Elder abuse goes under-reported at an alarming rate. Fortunately, it may not be that way for long. One study found an increasing trend in the number of reported elder abuse cases, and as the population in the United States continues to age, learning how to recognize and prevent cases of abuse is going to become absolutely essential.
It’s important to remember, though, that abuse in nursing homes still can, and often does, happen. What do you need to know to protect your loved ones or yourself?
What Should You Do About Suspected Abuse in Nursing Homes?
If you believe your loved one may be a victim of abuse in nursing homes or neglect, the situation should be handled quickly. Signs of physical abuse include bruises, scars, or unexplained injuries. Failure to be given medications properly is also abuse, as are signs of restraint or broken hearing aids and eyeglasses.
Emotional abuse may be marked by unusual behavior by an older person like rocking behaviors or even sucking their thumb. Signs of neglect often include lack of bathing, soiled bed clothing, and bugs.
Sexual abuse also happens in nursing homes, and those signs can include bruising and unexplained bleeding. Sometimes the victims can’t talk about the abuse either because of the emotional damage or because they were nonverbal at the outset. That’s why noticing signs and addressing the matter immediately is a must.
Start by contacting the administration of the facility and say you’d like to make a formal complaint. Request an investigation. That will give the facility time to look into the abuse. Without this complaint, it’s hard to move forward in any meaningful manner.
If physical or sexual abuse is involved, contact law enforcement immediately. As with any other Florida resident, law enforcement must be notified in the event that an assault occurs to ensure safety for the injured party.
If, after you’ve confronted the facility, the resolution is unsatisfactory, talk with a nursing home attorney so you can decide on the right course of action for you and your loved one. An experienced attorney will help guide you in terms of which state agencies to notify and how to move forward. There are often multiple legal options to consider that will help to put an end to the abuse your loved one is suffering.
Keep in mind that residents in nursing homes do have rights guaranteed by law. If there are any unreasonable personal or civil restraints, the nursing home is responsible for making that right.
They can’t be forced to submit to medical treatment they don’t want, including medications they don’t want to take. They should also be able to send and receive mail in an uncensored fashion, be able to have visitors in an unrestricted manner, and be able to present their concerns without the fear of reprisal.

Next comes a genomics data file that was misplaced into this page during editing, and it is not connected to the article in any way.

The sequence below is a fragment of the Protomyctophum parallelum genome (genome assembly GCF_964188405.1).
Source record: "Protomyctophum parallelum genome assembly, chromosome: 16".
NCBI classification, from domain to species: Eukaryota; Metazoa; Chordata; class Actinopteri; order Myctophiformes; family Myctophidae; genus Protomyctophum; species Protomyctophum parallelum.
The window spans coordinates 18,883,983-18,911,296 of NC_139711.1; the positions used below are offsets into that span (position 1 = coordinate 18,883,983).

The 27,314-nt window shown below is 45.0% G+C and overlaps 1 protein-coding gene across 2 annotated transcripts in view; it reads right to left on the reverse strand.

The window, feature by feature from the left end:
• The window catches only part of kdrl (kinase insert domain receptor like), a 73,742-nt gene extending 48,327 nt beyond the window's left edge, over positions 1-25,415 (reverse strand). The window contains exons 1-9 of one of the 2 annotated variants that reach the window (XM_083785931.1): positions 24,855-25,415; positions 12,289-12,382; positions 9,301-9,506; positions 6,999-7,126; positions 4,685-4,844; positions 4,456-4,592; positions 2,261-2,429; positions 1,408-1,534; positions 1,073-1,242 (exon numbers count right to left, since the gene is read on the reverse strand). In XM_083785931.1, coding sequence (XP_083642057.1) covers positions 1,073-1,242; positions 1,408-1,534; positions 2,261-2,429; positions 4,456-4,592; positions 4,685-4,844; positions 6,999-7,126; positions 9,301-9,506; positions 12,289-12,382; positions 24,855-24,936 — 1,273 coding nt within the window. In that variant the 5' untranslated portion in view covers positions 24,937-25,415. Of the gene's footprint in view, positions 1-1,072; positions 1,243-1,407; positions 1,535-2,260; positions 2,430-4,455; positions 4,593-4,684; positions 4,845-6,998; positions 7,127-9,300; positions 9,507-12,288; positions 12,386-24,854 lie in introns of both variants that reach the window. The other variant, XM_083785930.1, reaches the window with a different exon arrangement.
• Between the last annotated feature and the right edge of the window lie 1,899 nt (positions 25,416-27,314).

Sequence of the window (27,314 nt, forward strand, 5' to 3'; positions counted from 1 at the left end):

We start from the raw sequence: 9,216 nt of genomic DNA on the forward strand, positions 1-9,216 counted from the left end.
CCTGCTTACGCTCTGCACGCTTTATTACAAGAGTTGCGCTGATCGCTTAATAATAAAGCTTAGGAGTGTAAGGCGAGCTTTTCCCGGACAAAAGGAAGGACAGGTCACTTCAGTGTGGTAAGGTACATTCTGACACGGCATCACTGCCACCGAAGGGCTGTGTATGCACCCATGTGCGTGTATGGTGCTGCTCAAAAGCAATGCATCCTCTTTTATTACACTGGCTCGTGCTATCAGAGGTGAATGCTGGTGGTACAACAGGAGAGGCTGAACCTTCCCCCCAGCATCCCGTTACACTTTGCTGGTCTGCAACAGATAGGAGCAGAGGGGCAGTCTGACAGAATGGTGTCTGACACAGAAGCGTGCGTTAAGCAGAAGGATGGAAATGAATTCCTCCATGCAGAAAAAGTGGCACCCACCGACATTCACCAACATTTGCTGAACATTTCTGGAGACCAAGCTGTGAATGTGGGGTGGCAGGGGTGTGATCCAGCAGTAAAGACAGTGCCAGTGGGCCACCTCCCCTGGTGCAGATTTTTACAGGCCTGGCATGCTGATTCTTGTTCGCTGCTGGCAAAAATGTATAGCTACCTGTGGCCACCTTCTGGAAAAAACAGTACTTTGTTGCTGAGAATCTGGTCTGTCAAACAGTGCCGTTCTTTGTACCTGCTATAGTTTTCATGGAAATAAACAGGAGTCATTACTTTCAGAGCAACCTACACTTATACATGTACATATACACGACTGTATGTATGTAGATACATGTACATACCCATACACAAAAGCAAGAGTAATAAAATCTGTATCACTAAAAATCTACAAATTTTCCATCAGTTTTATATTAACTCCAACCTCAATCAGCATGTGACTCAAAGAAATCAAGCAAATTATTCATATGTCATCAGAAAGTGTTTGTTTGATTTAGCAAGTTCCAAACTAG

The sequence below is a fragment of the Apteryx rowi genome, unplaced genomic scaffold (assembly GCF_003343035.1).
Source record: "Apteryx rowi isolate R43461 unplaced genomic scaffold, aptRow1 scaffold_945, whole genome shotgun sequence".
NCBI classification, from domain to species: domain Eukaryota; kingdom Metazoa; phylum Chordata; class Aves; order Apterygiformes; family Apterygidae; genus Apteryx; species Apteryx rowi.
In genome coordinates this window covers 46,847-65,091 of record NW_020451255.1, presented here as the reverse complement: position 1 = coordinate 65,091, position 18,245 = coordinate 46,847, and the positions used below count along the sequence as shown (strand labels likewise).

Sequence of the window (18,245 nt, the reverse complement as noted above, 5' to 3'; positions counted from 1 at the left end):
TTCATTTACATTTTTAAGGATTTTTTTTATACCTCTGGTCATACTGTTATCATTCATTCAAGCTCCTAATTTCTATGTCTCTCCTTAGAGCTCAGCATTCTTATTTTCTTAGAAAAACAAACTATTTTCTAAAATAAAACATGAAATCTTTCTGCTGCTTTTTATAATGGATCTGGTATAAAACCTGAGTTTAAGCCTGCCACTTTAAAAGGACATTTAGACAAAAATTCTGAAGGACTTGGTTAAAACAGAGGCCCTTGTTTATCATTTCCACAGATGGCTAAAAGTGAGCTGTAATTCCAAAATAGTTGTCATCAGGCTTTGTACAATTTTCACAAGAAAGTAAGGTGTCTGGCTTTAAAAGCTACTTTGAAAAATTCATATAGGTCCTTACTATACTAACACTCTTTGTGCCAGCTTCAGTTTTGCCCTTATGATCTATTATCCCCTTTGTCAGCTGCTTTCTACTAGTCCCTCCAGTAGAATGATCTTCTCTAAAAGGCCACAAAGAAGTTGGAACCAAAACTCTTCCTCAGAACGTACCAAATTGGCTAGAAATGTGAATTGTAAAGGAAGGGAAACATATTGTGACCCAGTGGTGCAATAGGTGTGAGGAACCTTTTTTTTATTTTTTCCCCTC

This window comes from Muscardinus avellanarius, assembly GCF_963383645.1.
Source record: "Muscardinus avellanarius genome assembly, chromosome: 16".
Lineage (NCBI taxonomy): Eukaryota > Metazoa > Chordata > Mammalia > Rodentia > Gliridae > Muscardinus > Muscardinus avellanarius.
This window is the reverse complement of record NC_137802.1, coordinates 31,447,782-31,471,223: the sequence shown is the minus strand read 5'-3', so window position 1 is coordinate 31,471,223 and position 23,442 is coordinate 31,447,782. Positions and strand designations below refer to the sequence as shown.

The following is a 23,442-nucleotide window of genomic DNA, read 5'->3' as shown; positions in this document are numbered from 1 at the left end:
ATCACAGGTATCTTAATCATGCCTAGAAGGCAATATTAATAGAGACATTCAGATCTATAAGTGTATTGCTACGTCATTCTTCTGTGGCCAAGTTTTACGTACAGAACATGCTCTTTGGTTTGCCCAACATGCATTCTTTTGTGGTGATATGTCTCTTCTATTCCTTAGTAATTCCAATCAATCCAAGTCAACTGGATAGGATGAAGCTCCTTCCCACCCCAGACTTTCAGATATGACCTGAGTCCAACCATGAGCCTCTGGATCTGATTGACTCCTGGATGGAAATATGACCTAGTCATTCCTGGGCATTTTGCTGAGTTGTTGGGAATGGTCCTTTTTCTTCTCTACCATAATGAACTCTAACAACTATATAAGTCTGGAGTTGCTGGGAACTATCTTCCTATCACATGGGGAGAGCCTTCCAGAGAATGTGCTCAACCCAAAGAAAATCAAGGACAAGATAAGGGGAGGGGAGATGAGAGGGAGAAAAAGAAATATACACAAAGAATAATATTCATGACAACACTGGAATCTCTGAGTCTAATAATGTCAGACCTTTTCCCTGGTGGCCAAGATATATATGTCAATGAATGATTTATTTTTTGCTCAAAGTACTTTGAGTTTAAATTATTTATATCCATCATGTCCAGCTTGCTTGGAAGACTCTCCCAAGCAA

Anything that occurs outside of those boundaries is abuse.
What Are the Legal Penalties for Abuse in Nursing Homes?
In the state of Florida, there are both legal and civil ramifications in nursing home abuse cases. Victims may hire a private attorney to file a civil suit. Once that action is taken, adult protective services has the right to investigate and fine an employee or an entire institution for their abuse or neglect of a resident. Criminal prosecution can also occur in the event malicious or intentional conduct was involved.
Florida nursing homes are regulated both by the state and federal authorities. The Florida Department of Health and the Florida Agency for Healthcare Administration are responsible within the state, but at the federal level, the U.S. Department of Health and Human Services and the Centers for Medicare and Medicare Services regulate these facilities as well.
In the event one of them violates regulations, a fine can be levied, new supervisors may be appointed, and ultimately, a nursing home’s license may be suspended.
What Is Required to Sue?
The presence of misconduct is the only thing required to sue a nursing home. Even if the resident does not have a contract with the care facility, they can sue for misconduct or negligence. In the event of wrongful death, their dependents can sue the facility.
There is, however, a statute of limitations on these cases. Florida law currently gives victims two years from the date of the original incident or two years from the time the incident is discovered to file a lawsuit. That, however, can change if the facility fraudulently concealed the abuse or the abuse was intentionally misrepresented.
How Long Does a Lawsuit Take?
A nursing home abuse lawsuit is much like any other cases, as it depends entirely on the circumstances taking the case. Often it can take several months for an nursing home negligence lawsuit settlements to appear.
Because nursing home abuse cases usually involve medical records, financial statements, and obtaining proof the staff was negligent, they take time. The goal is usually to work with the home to come up with a settlement that is fair to the resident in as little time as possible. An experienced attorney, however, can help make the process a bit faster.
Finding the Right Attorney
Often nursing home abuse cases do require an attorney, and in cases like these, we can help. It’s essential that you choose a team that has specialized lawyers on staff who are experts in the laws surrounding Florida nursing homes. Moreover, the team you choose should know how to litigate complaints against nursing homes or individual staff members so you can get fast results for your loved one.
Nursing home abuse cases aren’t routine for many attorneys, so it’s absolutely critical you choose a team that has the experience needed to get fair nursing home negligence lawsuit settlements.
Residents in nursing homes are among the most vulnerable of populations; we are committed to protected their rights, their safety, to the fullest extent of the law.